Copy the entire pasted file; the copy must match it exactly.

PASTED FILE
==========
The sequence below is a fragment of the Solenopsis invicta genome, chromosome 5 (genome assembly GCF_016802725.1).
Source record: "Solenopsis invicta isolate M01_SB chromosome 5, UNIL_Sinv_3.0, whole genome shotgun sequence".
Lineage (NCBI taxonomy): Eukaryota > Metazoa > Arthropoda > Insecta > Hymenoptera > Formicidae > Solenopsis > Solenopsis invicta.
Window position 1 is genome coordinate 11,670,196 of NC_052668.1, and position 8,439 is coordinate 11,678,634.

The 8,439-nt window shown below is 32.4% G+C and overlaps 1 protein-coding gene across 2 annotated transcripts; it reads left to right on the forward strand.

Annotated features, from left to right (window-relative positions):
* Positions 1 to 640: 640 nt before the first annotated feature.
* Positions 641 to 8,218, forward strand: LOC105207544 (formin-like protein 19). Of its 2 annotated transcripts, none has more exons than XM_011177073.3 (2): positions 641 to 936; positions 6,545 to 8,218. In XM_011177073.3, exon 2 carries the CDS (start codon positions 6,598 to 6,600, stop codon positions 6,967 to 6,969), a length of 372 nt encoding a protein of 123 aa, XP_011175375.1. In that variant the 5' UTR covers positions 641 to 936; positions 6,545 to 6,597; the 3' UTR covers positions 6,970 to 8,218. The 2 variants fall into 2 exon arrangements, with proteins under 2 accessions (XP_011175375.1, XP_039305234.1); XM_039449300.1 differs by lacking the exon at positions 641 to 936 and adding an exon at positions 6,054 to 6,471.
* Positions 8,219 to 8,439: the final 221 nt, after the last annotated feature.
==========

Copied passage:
The sequence below is a fragment of the Solenopsis invicta genome, chromosome 5 (genome assembly GCF_016802725.1).
Source record: "Solenopsis invicta isolate M01_SB chromosome 5, UNIL_Sinv_3.0, whole genome shotgun sequence".
Lineage (NCBI taxonomy): Eukaryota > Metazoa > Arthropoda > Insecta > Hymenoptera > Formicidae > Solenopsis > Solenopsis invicta.
Window position 1 is genome coordinate 11,670,196 of NC_052668.1, and position 8,439 is coordinate 11,678,634.

The 8,439-nt window shown below is 32.4% G+C and overlaps 1 protein-coding gene across 2 annotated transcripts; it reads left to right on the forward strand.

Annotated features, from left to right (window-relative positions):
* Positions 1 to 640: 640 nt before the first annotated feature.
* Positions 641 to 8,218, forward strand: LOC105207544 (formin-like protein 19). Of its 2 annotated transcripts, none has more exons than XM_011177073.3 (2): positions 641 to 936; positions 6,545 to 8,218. In XM_011177073.3, exon 2 carries the CDS (start codon positions 6,598 to 6,600, stop codon positions 6,967 to 6,969), a length of 372 nt encoding a protein of 123 aa, XP_011175375.1. In that variant the 5' UTR covers positions 641 to 936; positions 6,545 to 6,597; the 3' UTR covers positions 6,970 to 8,218. The 2 variants fall into 2 exon arrangements, with proteins under 2 accessions (XP_011175375.1, XP_039305234.1); XM_039449300.1 differs by lacking the exon at positions 641 to 936 and adding an exon at positions 6,054 to 6,471.
* Positions 8,219 to 8,439: the final 221 nt, after the last annotated feature.